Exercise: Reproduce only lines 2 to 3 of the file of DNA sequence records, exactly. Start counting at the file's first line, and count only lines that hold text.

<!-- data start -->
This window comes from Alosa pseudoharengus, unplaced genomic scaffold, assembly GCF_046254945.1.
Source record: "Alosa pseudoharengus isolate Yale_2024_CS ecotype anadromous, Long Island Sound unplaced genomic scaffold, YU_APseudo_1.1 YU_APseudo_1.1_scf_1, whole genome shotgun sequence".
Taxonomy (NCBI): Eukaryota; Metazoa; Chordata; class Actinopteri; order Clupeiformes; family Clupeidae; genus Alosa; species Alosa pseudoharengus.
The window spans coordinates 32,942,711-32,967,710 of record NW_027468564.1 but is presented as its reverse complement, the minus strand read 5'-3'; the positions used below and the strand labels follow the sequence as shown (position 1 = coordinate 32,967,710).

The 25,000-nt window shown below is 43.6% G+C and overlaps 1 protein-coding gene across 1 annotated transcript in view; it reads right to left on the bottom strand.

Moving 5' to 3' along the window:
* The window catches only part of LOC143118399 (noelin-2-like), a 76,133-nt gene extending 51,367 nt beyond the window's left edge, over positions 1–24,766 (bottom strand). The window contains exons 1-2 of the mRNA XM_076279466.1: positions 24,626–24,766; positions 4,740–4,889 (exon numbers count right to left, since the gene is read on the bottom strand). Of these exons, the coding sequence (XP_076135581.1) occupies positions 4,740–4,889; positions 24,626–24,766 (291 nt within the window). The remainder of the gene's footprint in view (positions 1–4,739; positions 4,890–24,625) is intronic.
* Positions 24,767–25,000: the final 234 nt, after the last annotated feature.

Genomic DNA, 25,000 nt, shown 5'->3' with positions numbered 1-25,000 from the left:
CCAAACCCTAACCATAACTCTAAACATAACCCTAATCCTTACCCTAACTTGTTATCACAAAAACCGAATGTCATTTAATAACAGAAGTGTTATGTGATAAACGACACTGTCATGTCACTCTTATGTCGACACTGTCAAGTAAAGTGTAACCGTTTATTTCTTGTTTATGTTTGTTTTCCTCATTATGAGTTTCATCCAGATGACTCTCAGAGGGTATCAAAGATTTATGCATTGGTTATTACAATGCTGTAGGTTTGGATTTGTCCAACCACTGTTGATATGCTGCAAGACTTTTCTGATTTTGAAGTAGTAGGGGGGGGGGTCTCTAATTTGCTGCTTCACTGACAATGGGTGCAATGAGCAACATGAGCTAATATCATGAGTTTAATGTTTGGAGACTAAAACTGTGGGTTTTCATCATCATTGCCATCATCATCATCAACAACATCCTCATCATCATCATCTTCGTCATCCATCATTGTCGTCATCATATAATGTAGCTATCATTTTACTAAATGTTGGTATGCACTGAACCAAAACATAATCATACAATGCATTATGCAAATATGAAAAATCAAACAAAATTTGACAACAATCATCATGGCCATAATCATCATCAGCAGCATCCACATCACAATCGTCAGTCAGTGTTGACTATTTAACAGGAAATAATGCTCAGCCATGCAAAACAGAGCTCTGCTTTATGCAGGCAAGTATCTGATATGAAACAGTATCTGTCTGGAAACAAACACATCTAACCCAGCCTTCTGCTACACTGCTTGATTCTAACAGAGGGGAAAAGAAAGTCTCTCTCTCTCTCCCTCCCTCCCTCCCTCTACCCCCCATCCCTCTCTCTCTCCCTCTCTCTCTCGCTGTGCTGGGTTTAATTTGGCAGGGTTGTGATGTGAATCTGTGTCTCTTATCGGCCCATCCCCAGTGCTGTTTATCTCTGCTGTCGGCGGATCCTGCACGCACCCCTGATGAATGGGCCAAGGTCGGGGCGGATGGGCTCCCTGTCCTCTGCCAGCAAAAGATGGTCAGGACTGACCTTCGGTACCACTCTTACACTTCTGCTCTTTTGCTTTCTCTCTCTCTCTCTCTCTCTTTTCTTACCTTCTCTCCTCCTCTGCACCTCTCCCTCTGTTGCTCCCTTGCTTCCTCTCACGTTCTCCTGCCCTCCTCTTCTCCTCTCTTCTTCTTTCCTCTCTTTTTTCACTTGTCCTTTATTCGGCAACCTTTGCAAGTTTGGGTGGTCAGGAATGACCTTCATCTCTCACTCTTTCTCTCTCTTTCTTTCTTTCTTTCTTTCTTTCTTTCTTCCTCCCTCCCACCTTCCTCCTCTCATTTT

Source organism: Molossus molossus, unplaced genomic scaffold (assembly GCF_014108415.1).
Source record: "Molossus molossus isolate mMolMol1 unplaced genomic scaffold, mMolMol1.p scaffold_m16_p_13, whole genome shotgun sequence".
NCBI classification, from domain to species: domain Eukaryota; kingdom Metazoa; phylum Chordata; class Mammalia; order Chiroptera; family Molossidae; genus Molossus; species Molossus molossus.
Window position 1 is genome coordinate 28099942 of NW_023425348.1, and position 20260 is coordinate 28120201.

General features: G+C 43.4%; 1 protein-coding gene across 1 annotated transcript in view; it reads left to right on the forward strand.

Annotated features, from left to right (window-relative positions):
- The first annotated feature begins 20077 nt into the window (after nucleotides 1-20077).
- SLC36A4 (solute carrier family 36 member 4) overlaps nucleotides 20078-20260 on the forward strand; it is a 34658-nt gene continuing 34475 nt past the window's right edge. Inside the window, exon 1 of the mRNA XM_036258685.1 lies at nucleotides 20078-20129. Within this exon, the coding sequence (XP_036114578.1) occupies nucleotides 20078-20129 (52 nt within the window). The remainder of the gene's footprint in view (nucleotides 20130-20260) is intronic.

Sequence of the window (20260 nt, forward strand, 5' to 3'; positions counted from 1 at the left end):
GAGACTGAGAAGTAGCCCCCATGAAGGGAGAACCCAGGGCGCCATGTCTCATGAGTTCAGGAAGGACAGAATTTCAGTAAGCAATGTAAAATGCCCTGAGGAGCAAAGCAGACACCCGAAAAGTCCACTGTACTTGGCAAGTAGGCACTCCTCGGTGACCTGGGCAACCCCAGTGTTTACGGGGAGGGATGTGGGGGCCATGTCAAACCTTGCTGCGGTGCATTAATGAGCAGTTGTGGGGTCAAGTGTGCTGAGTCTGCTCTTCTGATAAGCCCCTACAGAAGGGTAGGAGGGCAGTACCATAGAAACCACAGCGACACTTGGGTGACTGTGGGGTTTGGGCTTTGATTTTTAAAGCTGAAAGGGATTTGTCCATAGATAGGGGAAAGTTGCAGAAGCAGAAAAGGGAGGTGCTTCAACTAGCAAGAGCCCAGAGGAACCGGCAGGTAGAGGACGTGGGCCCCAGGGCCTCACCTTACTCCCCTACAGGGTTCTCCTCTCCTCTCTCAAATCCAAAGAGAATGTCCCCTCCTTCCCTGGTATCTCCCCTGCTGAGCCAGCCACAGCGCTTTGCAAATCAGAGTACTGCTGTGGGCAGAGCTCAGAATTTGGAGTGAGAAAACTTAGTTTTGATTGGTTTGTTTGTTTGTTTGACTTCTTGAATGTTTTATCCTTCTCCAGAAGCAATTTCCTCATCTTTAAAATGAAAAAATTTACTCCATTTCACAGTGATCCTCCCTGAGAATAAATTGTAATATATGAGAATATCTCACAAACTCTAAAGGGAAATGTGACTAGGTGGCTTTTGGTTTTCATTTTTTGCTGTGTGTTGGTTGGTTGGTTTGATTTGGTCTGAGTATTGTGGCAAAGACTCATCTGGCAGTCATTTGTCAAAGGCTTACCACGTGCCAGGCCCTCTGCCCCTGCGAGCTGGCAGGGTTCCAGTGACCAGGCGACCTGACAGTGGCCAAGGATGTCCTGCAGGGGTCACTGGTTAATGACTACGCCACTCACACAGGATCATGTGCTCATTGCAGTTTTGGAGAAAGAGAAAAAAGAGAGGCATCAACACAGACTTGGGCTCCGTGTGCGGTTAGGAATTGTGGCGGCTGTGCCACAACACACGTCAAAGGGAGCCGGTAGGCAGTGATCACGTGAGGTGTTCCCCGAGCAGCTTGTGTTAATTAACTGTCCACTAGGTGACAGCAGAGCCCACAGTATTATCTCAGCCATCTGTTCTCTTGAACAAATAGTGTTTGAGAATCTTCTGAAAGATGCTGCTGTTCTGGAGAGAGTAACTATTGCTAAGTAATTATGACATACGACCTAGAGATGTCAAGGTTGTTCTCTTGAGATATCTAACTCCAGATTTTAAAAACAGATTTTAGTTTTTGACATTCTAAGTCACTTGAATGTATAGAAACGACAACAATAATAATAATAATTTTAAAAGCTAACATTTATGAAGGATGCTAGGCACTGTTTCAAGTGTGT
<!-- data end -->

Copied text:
Source record: "Alosa pseudoharengus isolate Yale_2024_CS ecotype anadromous, Long Island Sound unplaced genomic scaffold, YU_APseudo_1.1 YU_APseudo_1.1_scf_1, whole genome shotgun sequence".
Taxonomy (NCBI): Eukaryota; Metazoa; Chordata; class Actinopteri; order Clupeiformes; family Clupeidae; genus Alosa; species Alosa pseudoharengus.